|Award-winning actor/writer Jude Narita performs at Cal Poly Pomona on March 21.|
Award-winning actor/writer Jude Narita will provide a benefit performance of her one-woman play ?Stories Waiting to be Told: The Wilderness Within? at Cal Poly Pomona in the University Theatre on Friday, March 21, at 7 p.m. Funds will benefit multicultural education at the university.
?Stories Waiting to be Told? was written and produced by Narita. It celebrates Asian and Asian-American women (some of whom are Japanese, Chinese, Korean and Cambodian) as they redefine themselves within the American dream.
Narita is internationally recognized for her nuanced portrayals of Asian and Asian-American characters who truly reflect different heritages and cultures. Her stellar performances in ?Coming Into Passion: Song for a Sansei??which she wrote and produced?won her the Los Angeles Drama Critic?s Circle Award, a Drama-Logue Award and VESTA award, among others.
General admission for the performance is $25. A special package including premier seating for two and a VIP post-performance reception with Narita is also available for $300. Tickets can be purchased by phone at (909) 869-3500 or in person at the College of Letters, Arts & Social Sciences Dean?s Office (Building 5, Room 158). For sponsorship information, call Lisa Nashua at (909) 869-6848.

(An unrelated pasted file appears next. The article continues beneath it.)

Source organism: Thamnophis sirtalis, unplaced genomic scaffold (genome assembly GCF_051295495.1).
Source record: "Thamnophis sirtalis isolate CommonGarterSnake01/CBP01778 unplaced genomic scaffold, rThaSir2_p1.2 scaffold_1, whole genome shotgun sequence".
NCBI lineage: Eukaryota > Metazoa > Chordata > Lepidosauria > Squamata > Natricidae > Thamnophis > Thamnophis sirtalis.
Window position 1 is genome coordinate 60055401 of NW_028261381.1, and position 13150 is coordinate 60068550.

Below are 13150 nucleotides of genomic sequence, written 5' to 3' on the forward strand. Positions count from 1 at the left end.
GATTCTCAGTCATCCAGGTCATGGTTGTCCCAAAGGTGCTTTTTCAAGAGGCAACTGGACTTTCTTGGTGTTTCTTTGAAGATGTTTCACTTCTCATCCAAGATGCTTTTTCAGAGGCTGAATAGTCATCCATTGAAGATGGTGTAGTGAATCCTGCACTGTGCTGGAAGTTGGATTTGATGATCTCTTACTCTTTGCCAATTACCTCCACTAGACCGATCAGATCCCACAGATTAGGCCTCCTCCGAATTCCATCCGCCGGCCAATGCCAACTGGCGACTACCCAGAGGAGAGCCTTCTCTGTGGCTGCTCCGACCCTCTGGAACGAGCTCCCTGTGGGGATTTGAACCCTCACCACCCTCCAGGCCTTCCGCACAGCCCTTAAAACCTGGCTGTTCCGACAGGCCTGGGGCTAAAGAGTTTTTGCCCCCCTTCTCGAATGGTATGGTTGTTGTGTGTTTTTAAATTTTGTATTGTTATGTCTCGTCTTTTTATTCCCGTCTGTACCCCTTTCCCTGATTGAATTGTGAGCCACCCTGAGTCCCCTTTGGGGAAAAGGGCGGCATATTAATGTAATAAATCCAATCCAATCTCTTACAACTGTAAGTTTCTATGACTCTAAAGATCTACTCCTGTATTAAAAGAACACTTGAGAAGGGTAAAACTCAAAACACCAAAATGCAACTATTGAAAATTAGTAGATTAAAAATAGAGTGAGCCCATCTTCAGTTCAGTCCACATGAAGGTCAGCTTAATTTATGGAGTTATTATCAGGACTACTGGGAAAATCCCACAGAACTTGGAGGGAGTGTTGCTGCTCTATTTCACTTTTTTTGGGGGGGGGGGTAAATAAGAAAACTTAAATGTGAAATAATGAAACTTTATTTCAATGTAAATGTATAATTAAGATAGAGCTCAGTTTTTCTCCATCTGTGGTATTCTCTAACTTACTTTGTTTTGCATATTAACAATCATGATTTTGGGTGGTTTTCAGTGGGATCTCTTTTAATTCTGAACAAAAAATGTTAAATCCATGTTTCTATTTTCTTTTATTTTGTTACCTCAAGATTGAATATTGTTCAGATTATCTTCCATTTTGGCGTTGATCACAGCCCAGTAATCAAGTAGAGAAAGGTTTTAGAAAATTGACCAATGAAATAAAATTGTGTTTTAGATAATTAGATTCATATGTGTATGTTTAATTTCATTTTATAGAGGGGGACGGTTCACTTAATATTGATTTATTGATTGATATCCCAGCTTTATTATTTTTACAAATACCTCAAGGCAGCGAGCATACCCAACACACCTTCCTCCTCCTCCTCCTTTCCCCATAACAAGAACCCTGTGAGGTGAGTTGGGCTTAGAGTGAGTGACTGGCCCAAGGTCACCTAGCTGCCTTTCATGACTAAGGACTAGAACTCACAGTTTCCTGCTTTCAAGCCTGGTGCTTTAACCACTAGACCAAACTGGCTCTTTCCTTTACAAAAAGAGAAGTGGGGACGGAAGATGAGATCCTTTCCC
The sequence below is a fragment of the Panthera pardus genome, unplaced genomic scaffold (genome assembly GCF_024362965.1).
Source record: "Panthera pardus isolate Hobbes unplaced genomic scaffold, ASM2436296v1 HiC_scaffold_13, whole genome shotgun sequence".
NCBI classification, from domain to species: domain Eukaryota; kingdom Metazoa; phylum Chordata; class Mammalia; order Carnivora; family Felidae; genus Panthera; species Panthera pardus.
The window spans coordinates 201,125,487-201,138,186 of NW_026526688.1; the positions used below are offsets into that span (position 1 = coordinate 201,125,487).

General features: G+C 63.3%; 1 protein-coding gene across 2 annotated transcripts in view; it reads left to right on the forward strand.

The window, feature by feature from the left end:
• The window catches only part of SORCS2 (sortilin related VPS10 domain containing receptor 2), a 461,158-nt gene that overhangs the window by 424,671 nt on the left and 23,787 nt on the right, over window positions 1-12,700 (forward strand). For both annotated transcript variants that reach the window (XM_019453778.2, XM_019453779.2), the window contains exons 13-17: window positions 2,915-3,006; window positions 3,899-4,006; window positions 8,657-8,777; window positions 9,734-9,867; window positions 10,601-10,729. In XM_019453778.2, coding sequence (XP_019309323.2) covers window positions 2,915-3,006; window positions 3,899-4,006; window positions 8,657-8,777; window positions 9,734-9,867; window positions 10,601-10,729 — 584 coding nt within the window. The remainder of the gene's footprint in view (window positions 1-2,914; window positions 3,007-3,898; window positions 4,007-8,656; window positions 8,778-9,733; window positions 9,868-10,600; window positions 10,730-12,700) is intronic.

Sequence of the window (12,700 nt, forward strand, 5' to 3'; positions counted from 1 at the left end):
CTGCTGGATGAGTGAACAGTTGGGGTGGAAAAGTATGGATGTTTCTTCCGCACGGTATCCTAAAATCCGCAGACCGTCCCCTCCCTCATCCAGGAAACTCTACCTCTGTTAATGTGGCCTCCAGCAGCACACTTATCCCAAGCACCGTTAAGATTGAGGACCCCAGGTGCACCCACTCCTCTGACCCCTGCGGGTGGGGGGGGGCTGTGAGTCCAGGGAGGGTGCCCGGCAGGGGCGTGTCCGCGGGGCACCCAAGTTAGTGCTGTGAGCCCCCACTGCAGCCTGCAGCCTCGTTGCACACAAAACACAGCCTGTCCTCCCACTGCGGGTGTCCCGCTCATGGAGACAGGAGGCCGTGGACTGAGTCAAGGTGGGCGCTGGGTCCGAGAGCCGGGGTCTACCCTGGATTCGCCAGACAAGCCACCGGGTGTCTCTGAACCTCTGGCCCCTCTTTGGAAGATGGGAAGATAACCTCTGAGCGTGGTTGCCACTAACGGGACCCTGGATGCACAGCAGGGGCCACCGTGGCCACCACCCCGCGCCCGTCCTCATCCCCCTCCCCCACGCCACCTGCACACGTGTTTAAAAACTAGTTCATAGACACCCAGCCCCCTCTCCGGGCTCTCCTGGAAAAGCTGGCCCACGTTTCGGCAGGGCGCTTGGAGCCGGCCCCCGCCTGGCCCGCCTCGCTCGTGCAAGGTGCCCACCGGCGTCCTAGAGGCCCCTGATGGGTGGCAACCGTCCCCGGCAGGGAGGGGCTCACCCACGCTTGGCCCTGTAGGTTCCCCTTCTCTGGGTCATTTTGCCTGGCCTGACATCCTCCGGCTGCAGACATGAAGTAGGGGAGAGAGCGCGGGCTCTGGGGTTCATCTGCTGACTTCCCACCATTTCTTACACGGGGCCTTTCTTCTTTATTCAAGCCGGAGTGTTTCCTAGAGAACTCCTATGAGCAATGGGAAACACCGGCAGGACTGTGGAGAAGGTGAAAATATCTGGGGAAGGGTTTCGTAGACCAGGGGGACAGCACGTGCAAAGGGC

Proceeds from this performance will go toward the Michi Nishiura & Walter Weglyn Endowed Chair in Multicultural Studies, which is devoted to promoting the interdisciplinary study of ethnic and racial minority groups in the United States. The chair will design programs that will prepare students with the knowledge and skills necessary to function positively in a culturally and ethnically diverse society. Students will explore arts and literature, language and philosophy as well as examine historical, political, social, educational, economic and cultural developments that have affected ethnic minorities in the United States.
Born in California, Michi Nishiura Weglyn was incarcerated as a teenager during World War II with more than 112,000 people of Japanese ancestry. Later, she became a successful costume designer and was the first Japanese American woman to achieve national prominence in this field. In 1976, she published her seminal work, ?Years of Infamy: The Untold Story of America?s Concentration Camps,? the first major book on the subject written from the perspective of an internee. Additionally, she worked to give redress to internees both in this country and in South America.
Walter Weglyn fled to the U.S. from Holland in 1947. Once here, he established himself as a successful perfume chemist and married Michi in 1950. Walter was one of the few Jewish children from his hometown to survive the holocaust and empathized with Michi?s passion for redress and social justice. Together, they fought for civil rights, social justice and equality. He served as the co-researcher of her groundbreaking book.